Phil Cook and His Feat – Hungry Mother Blues album review

What would you do with your time if you were stuck inside on a stormy day? Twiddle your thumbs? Watch a movie? Write songs for an astounding album?

That is exactly what inspired Phil Cook’s solo self-titled debut and now his Hungry Mother Blues release – a North Carolina ice storm. However, this time around his sophomore release will not be given away for free.

The talent of multi-instrumentalist, Phil Cook, is the ability to immerse in the revered investment of the folk music heritage thanks to his part in Megafaun. It is no surprise this molded Phil Cook’s entrenched straightforwardness of his solo debut – with banjo, dobro and guitar in hand.

The passion, intensity and attachment are intricately embedded in the lyric-less and sole instrument tracks characteristic of Phil Cook. Hungry Mother Blues is raw talent at it’s finest – no strings attached. That is to say it is not without its deficiencies.

Phil Cook is simply an American folk revivalist. Cook’s passionate masterpiece Hungry Mother Blues record aims to stand up for the existence and the longevity of genuine folk music. Phil Cook and His Feat – are a solitary unit – unless you count the dull and heavy stomp of his foot as another member. But don’t confuse solitary with loneliness; jamming with the plethora of stylings of blues and country, crediting the expressivity greats – notably the fingerstyle guitarist John Fahey and slide guitarist Ry Cooder.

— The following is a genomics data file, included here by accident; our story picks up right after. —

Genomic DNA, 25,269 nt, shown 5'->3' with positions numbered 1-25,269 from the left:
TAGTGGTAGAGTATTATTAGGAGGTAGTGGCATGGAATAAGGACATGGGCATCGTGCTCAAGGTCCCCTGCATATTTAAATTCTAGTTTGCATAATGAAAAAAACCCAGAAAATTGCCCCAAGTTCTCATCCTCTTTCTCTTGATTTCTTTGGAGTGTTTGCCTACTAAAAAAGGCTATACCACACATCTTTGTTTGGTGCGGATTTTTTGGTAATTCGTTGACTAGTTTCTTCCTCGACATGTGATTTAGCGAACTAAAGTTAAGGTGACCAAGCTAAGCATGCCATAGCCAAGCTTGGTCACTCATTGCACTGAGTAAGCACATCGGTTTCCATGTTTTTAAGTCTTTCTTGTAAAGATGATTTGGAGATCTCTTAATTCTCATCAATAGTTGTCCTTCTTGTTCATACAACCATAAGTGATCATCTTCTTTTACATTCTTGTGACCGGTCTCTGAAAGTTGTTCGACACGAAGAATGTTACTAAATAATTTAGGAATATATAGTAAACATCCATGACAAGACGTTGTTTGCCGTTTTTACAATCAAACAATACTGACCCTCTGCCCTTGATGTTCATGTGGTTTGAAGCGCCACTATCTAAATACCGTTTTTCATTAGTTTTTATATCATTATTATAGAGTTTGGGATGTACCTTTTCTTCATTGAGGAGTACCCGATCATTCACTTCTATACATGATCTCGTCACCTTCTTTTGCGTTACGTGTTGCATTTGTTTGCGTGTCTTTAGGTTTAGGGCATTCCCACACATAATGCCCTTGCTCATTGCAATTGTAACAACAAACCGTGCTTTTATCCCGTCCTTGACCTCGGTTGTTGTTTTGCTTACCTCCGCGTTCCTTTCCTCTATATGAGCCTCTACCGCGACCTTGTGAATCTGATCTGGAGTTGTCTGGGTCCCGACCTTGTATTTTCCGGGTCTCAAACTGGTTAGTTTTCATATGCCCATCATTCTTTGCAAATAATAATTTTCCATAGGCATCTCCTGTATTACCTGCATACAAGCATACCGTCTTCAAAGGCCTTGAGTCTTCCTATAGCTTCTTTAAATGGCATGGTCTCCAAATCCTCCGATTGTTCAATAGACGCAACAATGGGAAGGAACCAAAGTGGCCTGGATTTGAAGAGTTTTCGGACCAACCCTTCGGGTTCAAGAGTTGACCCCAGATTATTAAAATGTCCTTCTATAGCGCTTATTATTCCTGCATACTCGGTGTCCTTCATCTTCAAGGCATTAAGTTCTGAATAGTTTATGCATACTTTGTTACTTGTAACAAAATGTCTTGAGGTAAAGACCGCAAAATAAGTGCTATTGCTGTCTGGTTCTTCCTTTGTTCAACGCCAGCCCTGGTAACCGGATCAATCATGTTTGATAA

Hungry Mother Blues makes it clear that it stands in contrast to a Megafaun album – greeting listeners to the warm zephyr of “Frazee, Minnesota,” establishing Cook’s intelligible songwriting craft early on. “Juniper” eloquently provides the listeners with an exceptional sing-along track – ahem – keep in mind this is an instrumental record. Rustic themes are resuscitated with convoluted adroitness and transforming interchanges. Phil Cook and His Feat counterbalance this with groovy and gentle driven tracks such as Cooder influenced “Ballad of a Hungry” and the gallop of the banjo melody “Waiting ‘Round the Oven Buns.”

Don’t think that the shortness of the record confines the diversity of Cook – within these eight songs, the intricateness blossoms, breezing through daydreamer blues of the likes of “Sparrowander” and the pungently bold “The Last Steam Engine Train.”

Hungry Mother Blues’ raw and splendidly authentic folk are embellished and hide behind the intentional imperfections of folk tradition – the natural reverb, the background static and the buzzing of the fret. The eight causal song / twenty minute sly genuine schemes that Phil Cook and his Feat unleashes in his American folk songs are nothing short of perfection.

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